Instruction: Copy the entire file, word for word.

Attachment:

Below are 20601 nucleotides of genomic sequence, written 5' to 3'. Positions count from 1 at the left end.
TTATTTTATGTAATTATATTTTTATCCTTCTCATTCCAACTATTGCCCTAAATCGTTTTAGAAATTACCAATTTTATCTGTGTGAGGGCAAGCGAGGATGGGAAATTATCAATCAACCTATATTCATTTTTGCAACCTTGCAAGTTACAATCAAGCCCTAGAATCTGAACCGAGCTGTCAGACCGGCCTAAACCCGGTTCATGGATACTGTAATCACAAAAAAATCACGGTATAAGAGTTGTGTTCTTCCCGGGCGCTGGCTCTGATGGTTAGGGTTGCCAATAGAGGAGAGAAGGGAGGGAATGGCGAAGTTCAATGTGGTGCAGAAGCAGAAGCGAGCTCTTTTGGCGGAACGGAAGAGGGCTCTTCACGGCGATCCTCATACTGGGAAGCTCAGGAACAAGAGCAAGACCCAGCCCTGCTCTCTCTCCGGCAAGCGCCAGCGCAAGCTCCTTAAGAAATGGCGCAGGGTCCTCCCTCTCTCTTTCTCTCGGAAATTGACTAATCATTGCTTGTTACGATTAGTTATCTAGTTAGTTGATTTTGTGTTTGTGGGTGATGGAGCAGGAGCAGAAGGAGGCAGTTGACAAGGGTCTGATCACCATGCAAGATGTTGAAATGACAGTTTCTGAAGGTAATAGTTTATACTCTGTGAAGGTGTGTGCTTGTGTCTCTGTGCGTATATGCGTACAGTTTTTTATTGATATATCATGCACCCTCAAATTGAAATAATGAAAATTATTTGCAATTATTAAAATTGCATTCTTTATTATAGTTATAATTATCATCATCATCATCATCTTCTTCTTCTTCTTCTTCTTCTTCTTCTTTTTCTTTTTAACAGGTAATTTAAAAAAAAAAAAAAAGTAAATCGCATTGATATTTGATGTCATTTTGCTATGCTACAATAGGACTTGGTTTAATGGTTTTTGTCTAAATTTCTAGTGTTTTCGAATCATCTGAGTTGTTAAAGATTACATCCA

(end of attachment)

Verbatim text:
Below are 20601 nucleotides of genomic sequence, written 5' to 3'. Positions count from 1 at the left end.
TTATTTTATGTAATTATATTTTTATCCTTCTCATTCCAACTATTGCCCTAAATCGTTTTAGAAATTACCAATTTTATCTGTGTGAGGGCAAGCGAGGATGGGAAATTATCAATCAACCTATATTCATTTTTGCAACCTTGCAAGTTACAATCAAGCCCTAGAATCTGAACCGAGCTGTCAGACCGGCCTAAACCCGGTTCATGGATACTGTAATCACAAAAAAATCACGGTATAAGAGTTGTGTTCTTCCCGGGCGCTGGCTCTGATGGTTAGGGTTGCCAATAGAGGAGAGAAGGGAGGGAATGGCGAAGTTCAATGTGGTGCAGAAGCAGAAGCGAGCTCTTTTGGCGGAACGGAAGAGGGCTCTTCACGGCGATCCTCATACTGGGAAGCTCAGGAACAAGAGCAAGACCCAGCCCTGCTCTCTCTCCGGCAAGCGCCAGCGCAAGCTCCTTAAGAAATGGCGCAGGGTCCTCCCTCTCTCTTTCTCTCGGAAATTGACTAATCATTGCTTGTTACGATTAGTTATCTAGTTAGTTGATTTTGTGTTTGTGGGTGATGGAGCAGGAGCAGAAGGAGGCAGTTGACAAGGGTCTGATCACCATGCAAGATGTTGAAATGACAGTTTCTGAAGGTAATAGTTTATACTCTGTGAAGGTGTGTGCTTGTGTCTCTGTGCGTATATGCGTACAGTTTTTTATTGATATATCATGCACCCTCAAATTGAAATAATGAAAATTATTTGCAATTATTAAAATTGCATTCTTTATTATAGTTATAATTATCATCATCATCATCATCTTCTTCTTCTTCTTCTTCTTCTTCTTCTTTTTCTTTTTAACAGGTAATTTAAAAAAAAAAAAAAAGTAAATCGCATTGATATTTGATGTCATTTTGCTATGCTACAATAGGACTTGGTTTAATGGTTTTTGTCTAAATTTCTAGTGTTTTCGAATCATCTGAGTTGTTAAAGATTACATCCA